Long-time corrections officer outlines ongoing problems at OCCC

Oahu Community Correctional Center

More startling revelations about the escape by Daniel Skelton, the inmate from Oahu Community Correctional Center who was captured two days later.

Some improvements have been made in terms of security. A new fence was built for stricter access to the main parking lot.

The gate that’s usually left open, which allegedly allowed Skelton to walk through, is now locked.

KHON2 spoke with a long-time adult corrections officer who asked us to disguise his voice and appearance.

He says things just aren’t getting fixed and so security measures at OCCC have become almost a joke.

“Lights aren’t working. Toilets aren’t flushing. It’s a joke, it really is,” he said. “For those of us who work in the environment, we just laugh about it and go on.”

It’s hard to imagine just how bad things have gotten, but our source says it’s almost impossible for ACOs to do their job.

When asked about security issues at OCCC, Gov. Neil Abercrombie said officials are doing all they can to prevent more escapes, and that includes thinking of ways to make Hawaii’s jails and prisons “escape-proof.” He also said OCC is too overcrowded.

“Overcrowding and location. If an escape takes place and obviously we don’t want that to happen, but as I say periodically, over the years, it has happened over the years on occasion,” he said.

Abercrombie says officials are looking at modernizing OCCC to decrease the likelihood of an escape, but did not go into detail.
But there are new details Friday that further explain why it was so easy for Skelton to get away.

He says the hole that Skelton climbed out of is practically a revolving door of sorts for inmates, where they go in and out so they can get cigarettes and other contraband.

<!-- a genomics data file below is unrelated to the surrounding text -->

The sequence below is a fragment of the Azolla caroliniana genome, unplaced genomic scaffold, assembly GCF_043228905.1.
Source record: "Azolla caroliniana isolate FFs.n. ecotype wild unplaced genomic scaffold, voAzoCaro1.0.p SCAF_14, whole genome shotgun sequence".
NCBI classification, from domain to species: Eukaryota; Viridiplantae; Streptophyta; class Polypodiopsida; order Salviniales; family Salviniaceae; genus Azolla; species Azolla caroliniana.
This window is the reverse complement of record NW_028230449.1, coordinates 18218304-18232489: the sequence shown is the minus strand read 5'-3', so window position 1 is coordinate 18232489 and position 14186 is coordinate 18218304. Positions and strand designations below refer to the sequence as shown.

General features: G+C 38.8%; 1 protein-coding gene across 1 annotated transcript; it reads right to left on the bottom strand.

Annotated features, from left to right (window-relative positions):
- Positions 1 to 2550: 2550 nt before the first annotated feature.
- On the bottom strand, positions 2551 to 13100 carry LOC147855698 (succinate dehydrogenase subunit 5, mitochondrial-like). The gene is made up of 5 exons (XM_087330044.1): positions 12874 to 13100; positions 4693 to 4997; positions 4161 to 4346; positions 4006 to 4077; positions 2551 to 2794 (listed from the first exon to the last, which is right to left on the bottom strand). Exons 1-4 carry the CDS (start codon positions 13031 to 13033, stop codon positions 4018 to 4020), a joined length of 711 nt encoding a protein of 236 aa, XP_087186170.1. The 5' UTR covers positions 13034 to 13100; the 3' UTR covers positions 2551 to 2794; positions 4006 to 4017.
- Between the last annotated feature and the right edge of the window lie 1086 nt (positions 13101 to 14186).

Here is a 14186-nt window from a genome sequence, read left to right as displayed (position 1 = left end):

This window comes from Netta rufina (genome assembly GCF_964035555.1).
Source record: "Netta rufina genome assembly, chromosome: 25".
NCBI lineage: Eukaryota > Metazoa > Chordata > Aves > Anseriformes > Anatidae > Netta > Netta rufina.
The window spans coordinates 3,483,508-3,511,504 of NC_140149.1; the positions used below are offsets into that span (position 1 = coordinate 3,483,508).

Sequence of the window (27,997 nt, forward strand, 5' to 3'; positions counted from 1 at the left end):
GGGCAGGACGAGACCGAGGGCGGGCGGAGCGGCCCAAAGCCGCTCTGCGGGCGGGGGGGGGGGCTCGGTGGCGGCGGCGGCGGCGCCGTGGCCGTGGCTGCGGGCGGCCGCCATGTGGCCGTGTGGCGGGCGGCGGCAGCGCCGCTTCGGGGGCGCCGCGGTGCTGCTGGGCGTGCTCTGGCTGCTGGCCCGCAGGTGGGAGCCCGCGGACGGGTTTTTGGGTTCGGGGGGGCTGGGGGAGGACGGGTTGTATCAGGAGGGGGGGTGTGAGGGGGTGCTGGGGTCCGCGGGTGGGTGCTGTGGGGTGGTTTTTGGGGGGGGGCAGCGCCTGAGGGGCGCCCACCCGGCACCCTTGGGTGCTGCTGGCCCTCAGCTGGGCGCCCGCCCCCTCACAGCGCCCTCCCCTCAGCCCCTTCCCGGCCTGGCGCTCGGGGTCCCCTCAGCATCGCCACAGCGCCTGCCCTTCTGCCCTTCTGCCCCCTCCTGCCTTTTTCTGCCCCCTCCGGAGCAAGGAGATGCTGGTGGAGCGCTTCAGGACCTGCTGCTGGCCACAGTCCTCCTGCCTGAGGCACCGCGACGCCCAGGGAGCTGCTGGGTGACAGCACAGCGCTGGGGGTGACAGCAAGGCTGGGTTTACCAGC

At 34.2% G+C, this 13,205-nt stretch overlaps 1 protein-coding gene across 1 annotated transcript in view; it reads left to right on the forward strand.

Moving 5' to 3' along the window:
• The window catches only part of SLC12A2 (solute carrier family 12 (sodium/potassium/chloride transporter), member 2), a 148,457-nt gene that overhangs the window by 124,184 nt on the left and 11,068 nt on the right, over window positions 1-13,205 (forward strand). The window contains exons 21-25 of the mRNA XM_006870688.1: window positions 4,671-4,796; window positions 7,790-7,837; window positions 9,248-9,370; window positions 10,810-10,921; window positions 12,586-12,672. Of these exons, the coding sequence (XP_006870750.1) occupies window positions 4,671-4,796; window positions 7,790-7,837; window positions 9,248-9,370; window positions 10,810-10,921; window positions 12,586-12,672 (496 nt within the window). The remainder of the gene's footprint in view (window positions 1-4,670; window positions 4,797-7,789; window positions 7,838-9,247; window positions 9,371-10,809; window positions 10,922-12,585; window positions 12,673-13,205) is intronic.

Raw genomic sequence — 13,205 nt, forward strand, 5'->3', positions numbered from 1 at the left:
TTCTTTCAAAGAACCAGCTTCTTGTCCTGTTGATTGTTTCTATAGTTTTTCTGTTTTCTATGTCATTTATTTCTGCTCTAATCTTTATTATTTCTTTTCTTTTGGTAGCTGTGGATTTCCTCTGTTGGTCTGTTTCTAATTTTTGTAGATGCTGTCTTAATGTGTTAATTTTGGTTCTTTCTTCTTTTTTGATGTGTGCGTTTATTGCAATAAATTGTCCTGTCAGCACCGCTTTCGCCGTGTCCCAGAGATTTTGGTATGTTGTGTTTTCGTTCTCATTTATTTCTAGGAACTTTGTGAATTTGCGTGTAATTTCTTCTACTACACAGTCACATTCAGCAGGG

He says inmates have been caught and guards have filed reports to have it fixed, but nothing has been done.

“That’s how they get in and out of the building, through that hole — the very same hole that should have been closed six or eight months ago,” he said.

He also says Skelton escaped Sunday night, not Monday morning.

The lights that used to be near the fence on the Ewa side of the prison were taken away, he says, so even guards posted at the towers or near the gate that would normally see him getting out may not have been able to because it’s so dark in that area.

“I don’t know what happened to (the lights). I can’t account for that and I know they’ve been told that we need lights back there,” he said. “It would have been a lot easier, yes, very easy to see shadows, see somebody moving.”

He said the biggest problem is there’s never enough money in the budget, and that department heads don’t ask for more money because that makes the department look better.

In the meantime, he says they’re also extremely short-staffed with guards sometimes working three 16-hour shifts. So yes, he admits, sometimes they do fall asleep on the job.

“You work back-to-back three 16-hour shifts in a row, there’s just no way you can keep your eyes open. I rarely work two in a row, I hate it,” he said.

The Dept. of Public Safety has yet to comment because Skelton’s escape is an ongoing investigation.

However, state Sen. Will Espero, chair of the public safety committee, says in light of these new details, he plans to take a closer look at the security problems at OCCC.

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